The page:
- Mr. Clean Magic Erasers: the product is the key to the success of this method. Heck, we put it in the name! These little guys pack a powerful cleaning punch in a small package. They are great in the kitchen, bathroom, and really anywhere tough to remove messes are made. You can buy them at large retailers and grocery stores in the cleaning section or you can buy them online here.
- Microfiber Cloths: These little towels are a must-have for any sort of auto detailing, around the house, or even if you just have a dog that slobbers a lot (speaking from experience here). Microfiber cloths are notoriously absorbent and can hold up to 7x their weight in liquid. They are also soft and safe to use on surfaces that may scratch easily. You can typically buy microfiber cloths at big retailers like Target and Walmart either in the cleaning or automotive section. Alternatively, you can find excellent prices for microfiber cloths online.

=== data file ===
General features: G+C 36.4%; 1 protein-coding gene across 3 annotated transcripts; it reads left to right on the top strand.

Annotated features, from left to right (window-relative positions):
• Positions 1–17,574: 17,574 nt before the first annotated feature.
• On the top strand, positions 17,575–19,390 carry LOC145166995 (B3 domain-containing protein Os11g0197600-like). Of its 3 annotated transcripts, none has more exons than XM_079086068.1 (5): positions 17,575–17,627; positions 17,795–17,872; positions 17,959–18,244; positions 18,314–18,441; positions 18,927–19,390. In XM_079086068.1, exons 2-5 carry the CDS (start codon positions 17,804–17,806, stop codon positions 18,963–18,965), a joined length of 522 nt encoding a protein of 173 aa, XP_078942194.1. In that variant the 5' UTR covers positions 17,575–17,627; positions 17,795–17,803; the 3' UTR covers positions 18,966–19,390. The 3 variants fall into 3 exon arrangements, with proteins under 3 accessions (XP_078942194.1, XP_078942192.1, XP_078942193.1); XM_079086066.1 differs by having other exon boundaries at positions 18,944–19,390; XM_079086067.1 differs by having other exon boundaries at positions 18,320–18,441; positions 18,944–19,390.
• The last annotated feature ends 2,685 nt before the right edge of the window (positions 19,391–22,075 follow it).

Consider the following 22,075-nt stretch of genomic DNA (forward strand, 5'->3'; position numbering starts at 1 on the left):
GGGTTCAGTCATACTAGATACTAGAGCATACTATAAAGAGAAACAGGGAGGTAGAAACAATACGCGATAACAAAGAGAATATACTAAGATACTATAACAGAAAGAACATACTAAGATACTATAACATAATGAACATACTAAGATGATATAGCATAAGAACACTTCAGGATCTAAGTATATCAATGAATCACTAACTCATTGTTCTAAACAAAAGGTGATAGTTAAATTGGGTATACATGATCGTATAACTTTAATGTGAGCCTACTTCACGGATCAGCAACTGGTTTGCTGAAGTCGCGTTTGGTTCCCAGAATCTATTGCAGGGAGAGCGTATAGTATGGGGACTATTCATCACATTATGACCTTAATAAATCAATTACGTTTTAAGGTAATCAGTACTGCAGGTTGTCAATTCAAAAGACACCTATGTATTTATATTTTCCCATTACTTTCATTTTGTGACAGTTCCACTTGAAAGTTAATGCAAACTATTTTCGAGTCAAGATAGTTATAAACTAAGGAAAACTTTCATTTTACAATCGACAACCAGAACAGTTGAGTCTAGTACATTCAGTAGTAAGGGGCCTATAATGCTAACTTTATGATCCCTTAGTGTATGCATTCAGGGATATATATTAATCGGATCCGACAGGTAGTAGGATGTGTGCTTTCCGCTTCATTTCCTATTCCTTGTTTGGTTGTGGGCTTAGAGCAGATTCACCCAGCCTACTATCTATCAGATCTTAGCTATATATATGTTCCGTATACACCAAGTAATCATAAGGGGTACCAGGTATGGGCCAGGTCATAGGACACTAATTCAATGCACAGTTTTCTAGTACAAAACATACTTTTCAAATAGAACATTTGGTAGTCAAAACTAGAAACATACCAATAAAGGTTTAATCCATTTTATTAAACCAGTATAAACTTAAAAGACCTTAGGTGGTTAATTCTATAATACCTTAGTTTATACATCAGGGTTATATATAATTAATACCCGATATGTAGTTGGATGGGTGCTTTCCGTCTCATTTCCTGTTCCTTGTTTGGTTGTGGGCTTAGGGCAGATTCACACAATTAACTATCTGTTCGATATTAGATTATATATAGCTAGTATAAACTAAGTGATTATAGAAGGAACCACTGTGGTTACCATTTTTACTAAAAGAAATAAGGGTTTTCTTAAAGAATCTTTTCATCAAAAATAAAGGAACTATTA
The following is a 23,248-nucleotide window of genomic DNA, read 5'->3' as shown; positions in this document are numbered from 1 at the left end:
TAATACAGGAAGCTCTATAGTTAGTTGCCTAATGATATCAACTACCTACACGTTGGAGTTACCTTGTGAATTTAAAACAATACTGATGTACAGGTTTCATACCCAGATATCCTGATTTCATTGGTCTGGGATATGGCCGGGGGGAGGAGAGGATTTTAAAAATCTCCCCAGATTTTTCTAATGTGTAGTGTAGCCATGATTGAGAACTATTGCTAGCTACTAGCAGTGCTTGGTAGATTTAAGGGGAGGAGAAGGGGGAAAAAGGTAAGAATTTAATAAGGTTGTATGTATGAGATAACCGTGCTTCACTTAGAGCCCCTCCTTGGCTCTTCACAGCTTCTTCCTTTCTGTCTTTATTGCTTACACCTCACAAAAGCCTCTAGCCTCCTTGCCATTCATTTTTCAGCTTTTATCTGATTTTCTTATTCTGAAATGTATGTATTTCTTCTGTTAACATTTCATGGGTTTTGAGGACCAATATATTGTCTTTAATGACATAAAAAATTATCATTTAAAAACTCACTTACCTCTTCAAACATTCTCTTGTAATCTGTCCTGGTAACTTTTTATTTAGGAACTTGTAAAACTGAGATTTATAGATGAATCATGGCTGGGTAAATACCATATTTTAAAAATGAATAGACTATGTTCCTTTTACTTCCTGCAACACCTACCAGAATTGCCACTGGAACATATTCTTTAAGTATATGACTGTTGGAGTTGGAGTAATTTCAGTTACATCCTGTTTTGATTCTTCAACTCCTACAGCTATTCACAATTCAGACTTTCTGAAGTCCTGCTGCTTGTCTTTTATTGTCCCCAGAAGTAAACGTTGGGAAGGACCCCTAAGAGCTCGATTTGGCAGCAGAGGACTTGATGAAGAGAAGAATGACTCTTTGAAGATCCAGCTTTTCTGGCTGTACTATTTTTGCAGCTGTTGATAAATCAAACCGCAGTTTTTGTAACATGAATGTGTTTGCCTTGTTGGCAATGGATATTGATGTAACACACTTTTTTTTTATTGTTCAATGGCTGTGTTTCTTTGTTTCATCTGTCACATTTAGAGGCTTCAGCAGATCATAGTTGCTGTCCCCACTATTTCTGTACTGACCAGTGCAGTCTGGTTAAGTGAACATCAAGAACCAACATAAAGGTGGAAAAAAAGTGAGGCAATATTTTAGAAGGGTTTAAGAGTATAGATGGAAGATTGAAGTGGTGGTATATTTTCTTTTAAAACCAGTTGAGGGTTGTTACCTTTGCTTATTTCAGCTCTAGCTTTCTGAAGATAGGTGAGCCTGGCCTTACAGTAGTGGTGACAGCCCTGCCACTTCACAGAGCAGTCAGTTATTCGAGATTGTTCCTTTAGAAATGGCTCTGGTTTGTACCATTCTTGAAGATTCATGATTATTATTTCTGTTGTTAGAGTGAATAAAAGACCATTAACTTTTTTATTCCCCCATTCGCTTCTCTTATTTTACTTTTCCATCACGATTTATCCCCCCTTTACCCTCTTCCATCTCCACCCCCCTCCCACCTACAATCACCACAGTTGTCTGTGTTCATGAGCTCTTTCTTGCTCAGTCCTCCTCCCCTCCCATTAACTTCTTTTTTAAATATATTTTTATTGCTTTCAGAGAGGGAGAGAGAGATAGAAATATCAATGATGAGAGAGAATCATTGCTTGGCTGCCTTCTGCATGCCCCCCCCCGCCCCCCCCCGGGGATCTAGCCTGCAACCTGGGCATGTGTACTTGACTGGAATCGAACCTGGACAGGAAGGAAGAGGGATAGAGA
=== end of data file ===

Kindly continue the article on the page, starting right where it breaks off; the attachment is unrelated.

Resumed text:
- QP ON 3.0: This is the sealant used in this method though you can use other products such as oppyseal, sealant, QPD, or a quick spray wax. The point is that you need to seal the leather seats using some form of a product. This particular product is a higher-end one sought after by car detailers. It is on the more expensive end so feel free to replace it using one of our alternatives if this doesn’t fit into your price range.
Leather Seat Cleaners To Use
No need to buy a leather cleaner from the store, no need to even leave your house. With these recipes you are sure to pick one where you can find the ingredients in your cupboard. Let’s take a look at these effective leather cleaners that you can make at home with the supplies you already have on deck.
Vinegar and Water
Vinegar is one of my favorite household cleansers to use. It is natural and puts the hurt in the dirt! Here is what you’ll need:
- A spray bottle
- White distilled vinegar
- A SOFT sponge or brush for cleaning
- A microfiber cloth for drying or other soft absorbent cloth